Tuesday, November 1, 2011

kanevsky admiration

This post falls under the category of painters who inspire and excite me.

I had not seen Alex Kanevsky's grass painting before I did mine in June, but I was just looking over his website today and saw it and it's like what I wanted to achieve, but didn't quite. It's amazing. I've liked his work for years, since a friend first showed it to me. This same friend just alerted me to a new Kanevsky show opening this week, and I'm looking forward to seeing that paint close up. I am trying to figure out how to loosen and open up my brushstrokes and paint application so I can get at that gesture, to me it's impressionistic in the truest sense of the word. Seemingly spontaneous, yet thoughtful, and also expressive. I was after the same idea with the apple branch. I started out loose and free but then closed in on it somehow when I didn't even plan to. Using an easel instead of hunching over on the floor did help me feel more expansive (or leaning my own grass painting up against the barn wall, with real grass brushing the edges of the canvas) and when I did let myself have at it, I thought I was really getting some of what I wanted.
I tried it again today with a small painting on masonite of some pumpkins and squash. It was too solid and dull, they were well-painted but it was like having your shoelaces tied too tight when you really want to go barefoot. I should have taken photos of the painting as I went along because I kept messing with it in ways that surprised me, covering up things I had spent a lot of time on, like some subtle shading. I will post a photo when it's finished. What I love about Kanevsky's work is the seemingly effortless way his brushstrokes converge on the canvas, out of which an image emerges. Within the stillness there is motion and life. Sometimes bordering on the edges of abstraction, the way your eyes would paint if they could hold a brush.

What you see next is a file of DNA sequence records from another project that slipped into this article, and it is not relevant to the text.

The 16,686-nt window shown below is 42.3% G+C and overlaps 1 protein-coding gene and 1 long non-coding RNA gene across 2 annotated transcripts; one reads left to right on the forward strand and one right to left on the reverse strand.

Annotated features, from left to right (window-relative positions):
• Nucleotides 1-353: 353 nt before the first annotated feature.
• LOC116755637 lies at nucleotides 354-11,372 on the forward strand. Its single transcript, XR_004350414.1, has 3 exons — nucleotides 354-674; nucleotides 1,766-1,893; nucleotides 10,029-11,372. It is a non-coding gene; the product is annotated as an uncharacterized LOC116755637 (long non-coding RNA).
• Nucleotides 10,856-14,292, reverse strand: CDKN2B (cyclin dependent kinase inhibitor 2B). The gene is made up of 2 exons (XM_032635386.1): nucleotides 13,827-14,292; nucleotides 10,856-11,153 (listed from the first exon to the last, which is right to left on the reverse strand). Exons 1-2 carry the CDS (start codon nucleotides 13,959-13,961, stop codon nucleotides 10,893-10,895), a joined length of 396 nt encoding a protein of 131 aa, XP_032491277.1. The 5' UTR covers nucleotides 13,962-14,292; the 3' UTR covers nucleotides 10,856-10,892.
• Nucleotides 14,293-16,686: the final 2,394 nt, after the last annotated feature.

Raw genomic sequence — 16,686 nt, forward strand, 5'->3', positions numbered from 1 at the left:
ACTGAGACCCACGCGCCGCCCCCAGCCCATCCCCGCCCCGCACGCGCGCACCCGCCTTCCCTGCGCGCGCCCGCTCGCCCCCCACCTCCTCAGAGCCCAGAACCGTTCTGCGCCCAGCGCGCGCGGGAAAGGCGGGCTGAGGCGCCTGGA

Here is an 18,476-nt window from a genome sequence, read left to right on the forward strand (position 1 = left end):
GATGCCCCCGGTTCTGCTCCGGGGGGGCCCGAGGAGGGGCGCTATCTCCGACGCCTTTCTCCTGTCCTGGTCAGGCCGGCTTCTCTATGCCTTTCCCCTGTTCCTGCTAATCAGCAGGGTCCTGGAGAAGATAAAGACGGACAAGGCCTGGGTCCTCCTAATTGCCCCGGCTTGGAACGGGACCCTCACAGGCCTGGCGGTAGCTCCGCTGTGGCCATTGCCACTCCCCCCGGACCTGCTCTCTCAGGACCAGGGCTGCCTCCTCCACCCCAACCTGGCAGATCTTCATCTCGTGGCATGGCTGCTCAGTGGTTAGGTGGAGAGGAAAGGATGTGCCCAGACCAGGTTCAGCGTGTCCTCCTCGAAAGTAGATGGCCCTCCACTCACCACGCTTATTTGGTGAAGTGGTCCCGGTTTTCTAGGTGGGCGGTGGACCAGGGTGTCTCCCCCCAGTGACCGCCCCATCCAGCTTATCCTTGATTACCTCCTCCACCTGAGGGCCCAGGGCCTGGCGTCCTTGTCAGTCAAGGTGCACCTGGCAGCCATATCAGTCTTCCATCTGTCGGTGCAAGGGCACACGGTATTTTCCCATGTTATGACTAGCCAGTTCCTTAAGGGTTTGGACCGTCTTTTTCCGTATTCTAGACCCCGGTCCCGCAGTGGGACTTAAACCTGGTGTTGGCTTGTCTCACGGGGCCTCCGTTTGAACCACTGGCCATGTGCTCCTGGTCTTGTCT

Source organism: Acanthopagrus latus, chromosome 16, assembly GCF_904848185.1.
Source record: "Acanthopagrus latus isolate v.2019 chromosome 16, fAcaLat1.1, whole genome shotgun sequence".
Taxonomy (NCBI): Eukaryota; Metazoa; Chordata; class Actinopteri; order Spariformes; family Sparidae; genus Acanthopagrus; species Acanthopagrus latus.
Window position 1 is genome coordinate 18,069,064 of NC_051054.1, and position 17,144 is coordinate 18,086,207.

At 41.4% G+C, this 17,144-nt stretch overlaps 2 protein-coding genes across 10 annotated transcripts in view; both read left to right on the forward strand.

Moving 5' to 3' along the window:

From a couple of online interviews with him, I excerpt the following.
"Painting is not something I do to a canvas. It is a form of conversation, and just like a conversation it can turn out exciting, boring, ugly, beautiful, enlightening. Like a conversation, it can have unexpected turns, sudden discoveries and hidden subtext and periods of silence. All this is what makes painting endlessly fascinating."
This is something I am starting to turn my thoughts to much more, lately. I know I can paint what I see before me, or what I see in a photo I took. I can generally envision how it will turn out. This approach still serves me, but I think I am also looking for a more honest and uncertain way to get at what I see. If it frustrates or eludes me, that means I'm scratching at something I haven't done before.
In answer to the question of what he would say to an artist just starting out:

Build up your self esteem to the level that might seem unwarranted. This will help you ignore both positive and negative responses to your paintings. Both are usually misguided, since they come from the outside. Be your most severe and devastating critic, while never doubting that you are the best thing since sliced bread.
The moment something works well and is under control - is the time to give it up and try something else.
Put all your eggs in one basket. Precarious situations produce intense results.
Forget subjective, it is mostly trivial. Go for the universal.

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